The Steelers looked lost trying to defend Kansas City’s spread passing game.
Yes, the Steelers have a leaky defense that doesn’t run very well.
Yet I’ll suggest — hyperbole alert! — that when the Chiefs empty out their backfield against most defenses in favorable weather, the combo of quarterback Patrick Mahomes and so many dangerous targets is … not unlike the famed “death lineup” that the Golden State Warriors popularized.
Andy Reid’s spread look helped Mahomes feel like he was still at Texas Tech. More to the point, he could better identify coverages and blitzes and get the ball out fast. (The Jets have less firepower but are doing this with rookie Sam Darnold.)
This was a turkey shoot.
Not only did Mahomes find the right matchups and throw strikes, he seldom was touched.
By golly, the Chiefs were fun to watch.
They were pretty cocky, too.
From their own 1 in a tight game, they chucked a deep pass, the kind of play we couch potatoes beg to see but seldom do.
The pass was incomplete, but here’s a plausible payoff for later: The film of Tyreek Hill gaining a step and Mahomes nearly hitting him for a 99-yard touchdown will spook opponents come other times the Chiefs line up near their goal-line.
Scary Part II
Timing between Mahomes and his top three targets — Hill, Travis Kelce and Sammy Watkins — was improved from Week 1.
Good synch between Mahomes and Hill beat Artie Burns, a pretty good cornerback, on two key plays: 1) a 39-yard back-shoulder laser to open the second half that led to a go-ahead TD; 2) a streak that the first throw set up, making it a two-score lead.
Poor Burns had no safety help because of the spread set. Mahome likes empty so much the fullback ran through the line and downfield rather than linger to block.
Football lovers are gaga over Mahomes because he’s poised and sound yet also pulls off dares that most quarterbacks shouldn’t try.
Think of a slick shortstop — former Padres draftee Ozzie Smith, for one — who can zip a strike from various angles while charging.
Mahomes throws strikes without setting himself, which means the ball gets home faster.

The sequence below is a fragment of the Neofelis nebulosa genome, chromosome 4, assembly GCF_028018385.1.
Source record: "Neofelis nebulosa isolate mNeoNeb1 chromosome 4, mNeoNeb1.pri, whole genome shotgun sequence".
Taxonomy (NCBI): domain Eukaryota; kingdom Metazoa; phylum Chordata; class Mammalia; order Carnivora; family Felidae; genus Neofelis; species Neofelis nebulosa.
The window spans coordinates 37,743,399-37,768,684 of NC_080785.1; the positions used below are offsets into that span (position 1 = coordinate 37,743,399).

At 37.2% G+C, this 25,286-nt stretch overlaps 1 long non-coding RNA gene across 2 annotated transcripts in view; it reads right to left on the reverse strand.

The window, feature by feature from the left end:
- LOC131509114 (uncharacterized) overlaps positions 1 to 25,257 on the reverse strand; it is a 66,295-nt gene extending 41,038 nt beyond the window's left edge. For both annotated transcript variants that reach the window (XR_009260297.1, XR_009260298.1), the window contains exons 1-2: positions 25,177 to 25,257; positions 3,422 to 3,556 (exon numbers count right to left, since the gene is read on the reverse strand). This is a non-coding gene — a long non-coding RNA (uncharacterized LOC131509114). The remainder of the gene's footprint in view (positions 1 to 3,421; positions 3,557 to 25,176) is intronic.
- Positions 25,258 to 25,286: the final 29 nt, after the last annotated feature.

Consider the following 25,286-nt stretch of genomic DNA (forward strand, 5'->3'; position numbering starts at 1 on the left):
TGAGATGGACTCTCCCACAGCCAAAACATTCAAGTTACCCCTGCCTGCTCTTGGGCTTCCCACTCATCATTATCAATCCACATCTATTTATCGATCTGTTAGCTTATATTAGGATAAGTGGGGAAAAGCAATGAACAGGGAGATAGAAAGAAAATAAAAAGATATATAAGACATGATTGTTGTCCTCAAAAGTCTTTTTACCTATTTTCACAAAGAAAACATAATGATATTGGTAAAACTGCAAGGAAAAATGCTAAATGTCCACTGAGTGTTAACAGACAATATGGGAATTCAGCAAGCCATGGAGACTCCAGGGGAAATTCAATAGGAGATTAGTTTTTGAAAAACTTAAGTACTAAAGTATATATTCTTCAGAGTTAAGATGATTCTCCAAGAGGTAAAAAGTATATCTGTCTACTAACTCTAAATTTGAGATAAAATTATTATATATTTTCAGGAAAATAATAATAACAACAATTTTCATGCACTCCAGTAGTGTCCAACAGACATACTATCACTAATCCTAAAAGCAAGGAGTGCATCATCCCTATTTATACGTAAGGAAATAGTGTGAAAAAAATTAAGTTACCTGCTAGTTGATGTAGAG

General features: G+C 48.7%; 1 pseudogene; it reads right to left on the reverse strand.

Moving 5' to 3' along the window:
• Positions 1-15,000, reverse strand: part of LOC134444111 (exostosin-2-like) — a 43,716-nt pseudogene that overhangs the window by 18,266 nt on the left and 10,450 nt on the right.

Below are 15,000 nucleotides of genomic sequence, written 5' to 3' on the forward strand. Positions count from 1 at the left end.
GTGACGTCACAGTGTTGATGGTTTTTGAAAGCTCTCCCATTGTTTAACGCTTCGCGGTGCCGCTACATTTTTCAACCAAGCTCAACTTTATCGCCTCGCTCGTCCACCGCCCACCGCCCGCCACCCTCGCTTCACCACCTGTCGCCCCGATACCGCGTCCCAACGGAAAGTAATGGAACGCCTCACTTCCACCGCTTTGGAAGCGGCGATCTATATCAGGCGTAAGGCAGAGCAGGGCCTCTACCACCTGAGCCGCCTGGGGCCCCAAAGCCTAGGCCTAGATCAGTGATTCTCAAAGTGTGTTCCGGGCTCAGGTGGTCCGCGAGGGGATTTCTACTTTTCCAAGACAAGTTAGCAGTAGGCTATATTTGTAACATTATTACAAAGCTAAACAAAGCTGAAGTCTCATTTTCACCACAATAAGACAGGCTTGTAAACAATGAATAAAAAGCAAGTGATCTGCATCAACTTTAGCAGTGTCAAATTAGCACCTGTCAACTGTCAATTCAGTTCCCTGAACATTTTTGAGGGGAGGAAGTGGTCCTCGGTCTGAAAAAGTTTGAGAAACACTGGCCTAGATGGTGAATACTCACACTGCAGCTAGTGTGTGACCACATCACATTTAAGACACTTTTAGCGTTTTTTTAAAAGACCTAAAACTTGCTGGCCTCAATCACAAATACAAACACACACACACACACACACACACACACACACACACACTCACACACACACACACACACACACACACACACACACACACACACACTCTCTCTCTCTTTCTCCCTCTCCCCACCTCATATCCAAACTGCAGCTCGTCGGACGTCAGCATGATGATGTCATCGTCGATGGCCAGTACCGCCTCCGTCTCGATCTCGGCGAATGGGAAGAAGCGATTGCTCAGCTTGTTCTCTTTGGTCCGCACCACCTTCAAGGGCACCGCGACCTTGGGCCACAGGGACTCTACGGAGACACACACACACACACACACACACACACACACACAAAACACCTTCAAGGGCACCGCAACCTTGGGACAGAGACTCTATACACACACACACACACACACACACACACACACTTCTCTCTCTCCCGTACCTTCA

Remember his Week 1 pass that Chargers safety Derwin James broke up in the end zone?
Mahomes flicked the ball 40 yards on the mark while still moving toward the line off a rollout.
Sunday in Pittsburgh, he hit receiver Demarcus Robinson with a cross-grain strike off the same action.
Don’t try this at home. You’re not Patrick Mahomes.
Remember the aforementioned failed heave by Mahomes from his end zone that was just wide of Hill?
Good idea but on the next play when the Chiefs tried to pound out a few yards, the Steelers bullied them. Tight end Demetrius Harris, looking like a former basketball player, which he is, missed a block on T.J. Watt, resulting in a safety.
Defensively, the Chiefs were again porous.
Reggie Ragland, perhaps rusty or hurting, missed two tackles he used to nail with Alabama. Eric Murray — the replacement to injured All-Pro safety Eric Berry -- whiffed on a dead-to-rights sack try of Big Ben. Top Chiefs draftee Breeland Speaks allowed tight end Jess James to block him too long, yielding a touchdown off a short-yardage run. Speaks was key to the play because two tackles doubled Chiefs lineman Chris Jones.
He pivoted twice while dropping to defend a deep diagonal route against tight end Jason Croom.
Then, put in position by his fluid retreat, White closed fast and made a leaping interception that his good height — 6-foot-2 — helped to enable.